Tunisia’s new status as ‘major non-NATO ally’
WASHINGTON - US President Barack Obama plans to designate Tunisia a “major non-NATO ally” (MNNA) of the United States. Obama announced his intentions to elevate Tunisia’s status during a May 21st meeting with Tunisian President Beji Caid Essebsi.
The US Congress has 30 days to disapprove the designation but indications are that the congressional leadership fully supports the move.
Despite having the word “ally” in its title, the new status does not indicate that the United States and Tunisia have entered into a mutual defence treaty, as have NATO’s permanent members. Nor does it mean that Tunisia is in line to join NATO. The status is solely a US designation, not one issued by NATO or any other member.
MNNA was established in 1989 to allow the US Department of Defense to conduct research-and-development projects with important US strategic partners that were not members of NATO. The first MNNA countries were Australia, Egypt, Israel, Japan and South Korea.
Legislation by Congress in 1996 expanded the benefits of the designation to include enhanced financial assistance in acquiring US arms, coordinated defence planning, special training programmes and priority access to surplus US weapons. The latter benefit came about as a result of the Cold War’s ending. The United States had huge stocks of weapons in Europe that were no longer necessary but would be too costly to ship back across the Atlantic.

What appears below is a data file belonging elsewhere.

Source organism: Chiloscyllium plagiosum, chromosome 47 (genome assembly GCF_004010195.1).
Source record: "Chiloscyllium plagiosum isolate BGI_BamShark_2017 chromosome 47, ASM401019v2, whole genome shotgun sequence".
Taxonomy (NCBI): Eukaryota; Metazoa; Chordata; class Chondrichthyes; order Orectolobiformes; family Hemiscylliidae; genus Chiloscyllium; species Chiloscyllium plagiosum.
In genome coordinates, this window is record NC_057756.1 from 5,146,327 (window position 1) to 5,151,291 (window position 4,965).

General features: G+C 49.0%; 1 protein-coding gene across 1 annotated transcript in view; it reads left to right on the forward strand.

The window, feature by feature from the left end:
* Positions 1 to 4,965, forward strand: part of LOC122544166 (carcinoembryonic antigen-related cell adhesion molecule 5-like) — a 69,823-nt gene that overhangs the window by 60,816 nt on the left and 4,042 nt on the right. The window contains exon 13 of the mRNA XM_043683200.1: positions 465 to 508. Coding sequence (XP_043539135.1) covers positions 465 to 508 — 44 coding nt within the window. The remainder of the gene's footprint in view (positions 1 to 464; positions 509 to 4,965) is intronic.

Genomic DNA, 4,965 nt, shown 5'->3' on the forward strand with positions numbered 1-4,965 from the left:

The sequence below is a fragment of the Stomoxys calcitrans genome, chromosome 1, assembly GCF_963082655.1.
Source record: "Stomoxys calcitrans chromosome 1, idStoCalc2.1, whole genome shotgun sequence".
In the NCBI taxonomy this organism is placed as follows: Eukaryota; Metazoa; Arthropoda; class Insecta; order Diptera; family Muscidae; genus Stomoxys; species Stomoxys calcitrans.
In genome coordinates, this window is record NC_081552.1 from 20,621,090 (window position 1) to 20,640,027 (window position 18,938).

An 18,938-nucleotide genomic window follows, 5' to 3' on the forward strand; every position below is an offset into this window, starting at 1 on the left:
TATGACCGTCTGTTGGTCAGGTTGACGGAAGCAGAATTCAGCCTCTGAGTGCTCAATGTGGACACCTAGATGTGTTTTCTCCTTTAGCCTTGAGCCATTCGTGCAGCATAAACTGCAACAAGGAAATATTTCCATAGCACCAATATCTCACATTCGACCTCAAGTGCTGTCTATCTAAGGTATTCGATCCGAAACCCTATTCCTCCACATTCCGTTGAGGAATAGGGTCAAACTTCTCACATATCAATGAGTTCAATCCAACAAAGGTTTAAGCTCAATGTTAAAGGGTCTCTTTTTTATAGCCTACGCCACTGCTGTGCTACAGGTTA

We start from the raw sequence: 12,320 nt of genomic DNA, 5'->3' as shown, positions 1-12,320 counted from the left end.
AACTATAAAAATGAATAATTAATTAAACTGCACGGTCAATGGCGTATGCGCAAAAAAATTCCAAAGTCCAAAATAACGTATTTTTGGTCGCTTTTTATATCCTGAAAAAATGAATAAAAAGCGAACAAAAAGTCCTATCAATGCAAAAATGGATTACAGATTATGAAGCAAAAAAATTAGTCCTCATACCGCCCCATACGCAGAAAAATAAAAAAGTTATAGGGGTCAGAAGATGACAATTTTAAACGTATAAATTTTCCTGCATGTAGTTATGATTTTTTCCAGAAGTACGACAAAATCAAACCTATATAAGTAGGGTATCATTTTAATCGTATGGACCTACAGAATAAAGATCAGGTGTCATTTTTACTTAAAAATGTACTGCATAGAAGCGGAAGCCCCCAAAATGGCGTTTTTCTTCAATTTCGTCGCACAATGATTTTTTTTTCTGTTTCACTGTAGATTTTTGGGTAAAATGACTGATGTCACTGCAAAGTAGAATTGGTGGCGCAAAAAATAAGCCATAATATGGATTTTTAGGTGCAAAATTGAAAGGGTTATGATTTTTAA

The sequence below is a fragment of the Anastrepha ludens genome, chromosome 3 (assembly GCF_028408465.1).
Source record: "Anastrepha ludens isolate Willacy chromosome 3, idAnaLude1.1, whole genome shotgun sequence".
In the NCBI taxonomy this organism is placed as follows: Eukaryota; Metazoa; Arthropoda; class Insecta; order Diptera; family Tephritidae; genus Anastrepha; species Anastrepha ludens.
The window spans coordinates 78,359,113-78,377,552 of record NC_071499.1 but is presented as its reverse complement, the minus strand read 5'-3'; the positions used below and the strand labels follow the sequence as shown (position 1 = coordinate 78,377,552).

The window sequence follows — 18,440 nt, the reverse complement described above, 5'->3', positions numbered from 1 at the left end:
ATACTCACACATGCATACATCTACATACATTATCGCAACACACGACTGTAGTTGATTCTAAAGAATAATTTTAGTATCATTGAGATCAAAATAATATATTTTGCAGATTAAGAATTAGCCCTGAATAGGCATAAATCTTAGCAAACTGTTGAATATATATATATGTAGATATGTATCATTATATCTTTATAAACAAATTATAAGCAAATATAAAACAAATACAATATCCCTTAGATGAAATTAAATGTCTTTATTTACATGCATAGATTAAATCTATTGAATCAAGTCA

Another important benefit of the status is limited exemption from the US Arms Export Control Act, making it easier for MNNA countries to acquire advanced and sophisticated weapons that they may previously have been denied.
While these tangible benefits matter, the designation is primarily a symbolic indication of the US commitment to an ally’s security and support for its government’s policies. By 2000, Argentina, Jordan and New Zealand had been added to the list and, under President George W. Bush, six additional nations — Bahrain, Kuwait, Morocco, Pakistan, the Philippines and Thailand — received the designation. Clearly, some of these countries were rewarded for their support of Bush’s Middle East policies.
Tunisia is not the first country to be given this status by Obama. In May 2012, Obama designated Afghanistan “a major non-NATO ally”.
Observers expected Obama to offer the status to Gulf Cooperation Council (GCC) members when he met their leaders in the United States in May. Speculation is that GCC leaders rejected the offer, regarding the status as poor compensation for what they really wanted: a US-GCC mutual defence treaty, something that the administration had said all along was not in the cards.
No nation has had its “a major non-NATO ally” status revoked. Israel was “promoted” in December 2014 when Congress voted to declare Israel a “Major Strategic Partner”. The additional benefits to Israel are designed to ensure that country’s “qualitative military edge” over any other state in the region.